the education students would receive. The content of the speech
concerning why district students were consistently below national
averages and were performing poorly in the classroom related to
the effectiveness of the education. Both of these speeches dealt
with matters of public concern because "the message conveyed
would be relevant to the process of self-governance if
disseminated to the community." Azzaro, supra, 110 F.3d at 978.
Additionally, there is nothing in their form or context that
would detract from their value to the process of self-governance.
The first speech was communicated to Board members as part of
Poteat's duties. The second one was delivered during the course
of a board meeting which dealt in part with grade-changing,
possibly involving the Superintendent, and the graduation of
students who had not met qualifications. The topic of why
students were failing would relate directly to an issue before
the Board, and any mixed motives Poteat had in delivering his
speech would be irrelevant to whether it dealt with a matter of
public concern. See Azzaro, supra, 110 F.3d at 979.
Having decided that Poteat's speech was on matters of public
concern, the next step would normally be balancing the value of
the speech against the Board's interest in efficiency or
effectiveness. However, because we have decided that we need not
do that for the speech concerning why children were failing and
that that speech can be eliminated from this case on the basis of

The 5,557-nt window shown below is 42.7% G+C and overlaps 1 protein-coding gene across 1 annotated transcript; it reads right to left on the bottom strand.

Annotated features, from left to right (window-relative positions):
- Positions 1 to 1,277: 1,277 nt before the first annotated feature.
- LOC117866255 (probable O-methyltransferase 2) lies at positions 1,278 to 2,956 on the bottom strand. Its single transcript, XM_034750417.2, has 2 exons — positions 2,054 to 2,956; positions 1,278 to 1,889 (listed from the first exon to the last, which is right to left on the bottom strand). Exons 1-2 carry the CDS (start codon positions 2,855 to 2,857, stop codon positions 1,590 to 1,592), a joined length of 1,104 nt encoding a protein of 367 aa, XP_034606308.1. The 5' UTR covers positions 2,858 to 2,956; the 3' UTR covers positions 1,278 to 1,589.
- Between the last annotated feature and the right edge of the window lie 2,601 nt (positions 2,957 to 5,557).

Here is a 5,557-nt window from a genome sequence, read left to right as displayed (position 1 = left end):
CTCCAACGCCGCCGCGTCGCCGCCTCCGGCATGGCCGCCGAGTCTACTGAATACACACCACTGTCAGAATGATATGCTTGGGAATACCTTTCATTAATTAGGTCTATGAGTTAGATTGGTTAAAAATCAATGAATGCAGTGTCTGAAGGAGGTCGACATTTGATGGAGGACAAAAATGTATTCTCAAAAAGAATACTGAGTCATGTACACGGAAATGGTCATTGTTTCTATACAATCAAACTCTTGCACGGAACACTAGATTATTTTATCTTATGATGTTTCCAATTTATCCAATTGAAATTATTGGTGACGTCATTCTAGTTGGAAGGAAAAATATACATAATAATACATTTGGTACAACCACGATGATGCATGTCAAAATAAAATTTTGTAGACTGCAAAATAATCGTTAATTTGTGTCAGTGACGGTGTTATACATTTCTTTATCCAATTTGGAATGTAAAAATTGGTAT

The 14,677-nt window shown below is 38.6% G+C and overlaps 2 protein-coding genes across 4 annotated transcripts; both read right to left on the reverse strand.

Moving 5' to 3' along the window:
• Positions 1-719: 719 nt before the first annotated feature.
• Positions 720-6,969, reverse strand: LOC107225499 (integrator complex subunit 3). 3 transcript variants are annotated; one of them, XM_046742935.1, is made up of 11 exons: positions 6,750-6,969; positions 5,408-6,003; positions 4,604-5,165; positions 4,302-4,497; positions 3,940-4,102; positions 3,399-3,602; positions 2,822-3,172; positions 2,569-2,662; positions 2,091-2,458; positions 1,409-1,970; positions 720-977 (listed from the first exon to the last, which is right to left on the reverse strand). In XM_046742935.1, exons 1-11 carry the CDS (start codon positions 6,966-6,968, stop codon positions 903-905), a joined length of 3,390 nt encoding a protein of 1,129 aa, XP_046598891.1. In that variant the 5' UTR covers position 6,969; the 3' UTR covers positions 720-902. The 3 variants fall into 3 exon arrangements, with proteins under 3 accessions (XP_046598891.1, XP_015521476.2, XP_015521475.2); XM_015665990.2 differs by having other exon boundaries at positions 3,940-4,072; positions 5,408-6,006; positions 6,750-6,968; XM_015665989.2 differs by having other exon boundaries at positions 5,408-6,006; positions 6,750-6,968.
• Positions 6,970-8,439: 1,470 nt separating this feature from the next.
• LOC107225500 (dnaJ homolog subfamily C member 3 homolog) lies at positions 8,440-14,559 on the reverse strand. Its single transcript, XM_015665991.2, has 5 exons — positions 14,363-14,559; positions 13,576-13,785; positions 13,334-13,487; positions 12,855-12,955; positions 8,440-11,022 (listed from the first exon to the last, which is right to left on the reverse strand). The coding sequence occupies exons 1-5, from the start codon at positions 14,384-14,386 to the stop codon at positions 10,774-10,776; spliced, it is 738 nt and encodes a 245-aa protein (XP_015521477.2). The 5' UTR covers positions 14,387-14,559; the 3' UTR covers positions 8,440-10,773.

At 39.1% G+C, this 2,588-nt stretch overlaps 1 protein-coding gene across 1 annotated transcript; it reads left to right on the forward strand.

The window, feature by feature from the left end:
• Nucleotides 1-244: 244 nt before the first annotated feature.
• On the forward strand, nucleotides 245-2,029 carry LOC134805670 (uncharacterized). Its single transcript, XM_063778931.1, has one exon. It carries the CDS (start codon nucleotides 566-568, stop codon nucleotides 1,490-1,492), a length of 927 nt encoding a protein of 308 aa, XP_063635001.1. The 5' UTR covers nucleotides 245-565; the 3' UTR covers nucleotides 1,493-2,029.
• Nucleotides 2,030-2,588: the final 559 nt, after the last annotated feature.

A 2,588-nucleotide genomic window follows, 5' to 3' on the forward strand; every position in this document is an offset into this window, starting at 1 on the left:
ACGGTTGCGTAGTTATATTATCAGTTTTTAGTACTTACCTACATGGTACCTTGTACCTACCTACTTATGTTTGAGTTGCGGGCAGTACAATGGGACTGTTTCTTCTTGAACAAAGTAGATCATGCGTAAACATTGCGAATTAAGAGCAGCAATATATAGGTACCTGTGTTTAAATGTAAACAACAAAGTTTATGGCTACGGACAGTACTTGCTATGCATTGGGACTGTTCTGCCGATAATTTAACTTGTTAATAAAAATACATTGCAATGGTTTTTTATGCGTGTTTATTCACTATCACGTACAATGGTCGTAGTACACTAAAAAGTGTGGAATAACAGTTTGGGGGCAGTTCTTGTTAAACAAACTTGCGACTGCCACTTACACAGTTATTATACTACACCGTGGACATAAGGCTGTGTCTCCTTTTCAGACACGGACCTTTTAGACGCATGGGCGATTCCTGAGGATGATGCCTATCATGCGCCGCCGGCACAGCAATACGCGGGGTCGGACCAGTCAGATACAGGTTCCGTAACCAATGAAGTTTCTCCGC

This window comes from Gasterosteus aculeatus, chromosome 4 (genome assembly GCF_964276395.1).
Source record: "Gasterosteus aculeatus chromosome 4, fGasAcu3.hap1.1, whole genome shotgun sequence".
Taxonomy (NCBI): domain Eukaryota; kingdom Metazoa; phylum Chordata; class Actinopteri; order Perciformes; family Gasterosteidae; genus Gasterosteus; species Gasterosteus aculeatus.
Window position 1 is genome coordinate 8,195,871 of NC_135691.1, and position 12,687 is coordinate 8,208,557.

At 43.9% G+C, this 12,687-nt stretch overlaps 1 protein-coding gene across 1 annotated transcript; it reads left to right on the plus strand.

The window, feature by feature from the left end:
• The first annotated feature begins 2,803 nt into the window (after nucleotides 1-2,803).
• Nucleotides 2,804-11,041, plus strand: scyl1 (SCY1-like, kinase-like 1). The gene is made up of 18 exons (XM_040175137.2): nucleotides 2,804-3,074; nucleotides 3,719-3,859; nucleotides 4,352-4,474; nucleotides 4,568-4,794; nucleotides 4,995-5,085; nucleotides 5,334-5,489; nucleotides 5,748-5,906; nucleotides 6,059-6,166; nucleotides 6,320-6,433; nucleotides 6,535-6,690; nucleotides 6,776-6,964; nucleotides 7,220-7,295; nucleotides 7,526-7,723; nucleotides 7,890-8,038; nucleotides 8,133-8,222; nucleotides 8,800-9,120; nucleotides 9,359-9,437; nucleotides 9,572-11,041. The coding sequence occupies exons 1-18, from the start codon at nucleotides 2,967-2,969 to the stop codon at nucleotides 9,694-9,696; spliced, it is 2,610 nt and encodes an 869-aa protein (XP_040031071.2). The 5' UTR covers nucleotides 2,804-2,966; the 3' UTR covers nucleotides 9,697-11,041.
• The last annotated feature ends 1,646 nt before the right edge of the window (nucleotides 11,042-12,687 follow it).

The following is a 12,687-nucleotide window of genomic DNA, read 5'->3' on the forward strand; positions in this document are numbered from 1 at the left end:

causation, we will provide our analysis of that aspect of the
case and then proceed to the balancing for the remaining speech,
the ones dealing with budget cuts.
The speech concerning why students were failing addressed why
students in the District were consistently below national
averages and were performing poorly in the classroom. As a
solution, Poteat suggested that the students' parents and the
community must, generally, get more involved and hold everyone
accountable, specifically mentioning administrators and teachers,
but he made no mention of the Board, any member of the Board, or
any board policy. Because he did not bring the Board into his
speech, no reasonable juror could believe that it was a
motivating factor in Poteat's discharge or in any of the other
allegedly retaliatory conduct.
The only remaining speech at issue is Poteat's disagreement
with the Board and the Board's budget committee about certain
cuts the latter wanted to make in the school district budget for
the fiscal years 1996-97 and 1997-98. The cuts allowed the
furloughing of teachers and administrative staff and reduced
programs in K-4, K-5 and the Arts Magnet School.
The Plaintiff objected in both years, believing that the cuts
violated the School Code because they were being implemented to
save money rather than to halt spending on ineffectual
educational programs. When teachers filed a grievance over the
furloughs, he told the Board's attorney he would so testify at a
hearing on the grievance. As a result, the Board settled the
grievance for $100,000.
As the cases above have noted, a policymaker has substantially
less first amendment protection than a lower level employee. In
fact, when a policymaker is involved, that fact appears to be
determinative in tipping the balance in favor of the government.
See McVey, supra, 157 F.3d at 279 ("The circuit courts which
have addressed this issue have generally denied agency heads or
high-ranking agency personnel First Amendment protection"). For
example, in Hall, supra, the court decided that speech of an
athletic director questioning the legality of his university's
athletic practices was not protected by the first amendment
because he was a policymaker from whom his superiors should have
been able to expect cooperation in implementing their policies.
See also Coover, supra, which stated that the plaintiff's
status as a school superintendent would strongly weight the first